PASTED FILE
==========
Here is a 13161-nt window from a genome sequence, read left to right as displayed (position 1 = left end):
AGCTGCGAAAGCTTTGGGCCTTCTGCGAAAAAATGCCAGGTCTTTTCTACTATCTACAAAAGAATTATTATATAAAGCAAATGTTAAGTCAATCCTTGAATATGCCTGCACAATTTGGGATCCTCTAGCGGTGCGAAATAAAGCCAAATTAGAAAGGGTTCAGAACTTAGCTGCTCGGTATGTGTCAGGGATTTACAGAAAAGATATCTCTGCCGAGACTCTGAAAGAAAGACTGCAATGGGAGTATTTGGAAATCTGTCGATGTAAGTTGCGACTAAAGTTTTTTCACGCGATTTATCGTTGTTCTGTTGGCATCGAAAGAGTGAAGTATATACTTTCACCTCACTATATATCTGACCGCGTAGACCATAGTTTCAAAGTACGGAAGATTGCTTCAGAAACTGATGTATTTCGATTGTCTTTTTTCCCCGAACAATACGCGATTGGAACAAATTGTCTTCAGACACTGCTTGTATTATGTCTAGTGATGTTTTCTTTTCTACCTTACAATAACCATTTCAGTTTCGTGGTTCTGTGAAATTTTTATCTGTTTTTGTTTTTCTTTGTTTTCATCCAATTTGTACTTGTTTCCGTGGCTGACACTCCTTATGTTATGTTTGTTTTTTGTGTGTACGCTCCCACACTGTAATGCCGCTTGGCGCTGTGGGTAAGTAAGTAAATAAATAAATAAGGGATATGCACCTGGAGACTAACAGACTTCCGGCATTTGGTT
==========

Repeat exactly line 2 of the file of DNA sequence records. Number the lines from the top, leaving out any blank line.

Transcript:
AGCTGCGAAAGCTTTGGGCCTTCTGCGAAAAAATGCCAGGTCTTTTCTACTATCTACAAAAGAATTATTATATAAAGCAAATGTTAAGTCAATCCTTGAATATGCCTGCACAATTTGGGATCCTCTAGCGGTGCGAAATAAAGCCAAATTAGAAAGGGTTCAGAACTTAGCTGCTCGGTATGTGTCAGGGATTTACAGAAAAGATATCTCTGCCGAGACTCTGAAAGAAAGACTGCAATGGGAGTATTTGGAAATCTGTCGATGTAAGTTGCGACTAAAGTTTTTTCACGCGATTTATCGTTGTTCTGTTGGCATCGAAAGAGTGAAGTATATACTTTCACCTCACTATATATCTGACCGCGTAGACCATAGTTTCAAAGTACGGAAGATTGCTTCAGAAACTGATGTATTTCGATTGTCTTTTTTCCCCGAACAATACGCGATTGGAACAAATTGTCTTCAGACACTGCTTGTATTATGTCTAGTGATGTTTTCTTTTCTACCTTACAATAACCATTTCAGTTTCGTGGTTCTGTGAAATTTTTATCTGTTTTTGTTTTTCTTTGTTTTCATCCAATTTGTACTTGTTTCCGTGGCTGACACTCCTTATGTTATGTTTGTTTTTTGTGTGTACGCTCCCACACTGTAATGCCGCTTGGCGCTGTGGGTAAGTAAGTAAATAAATAAATAAGGGATATGCACCTGGAGACTAACAGACTTCCGGCATTTGGTT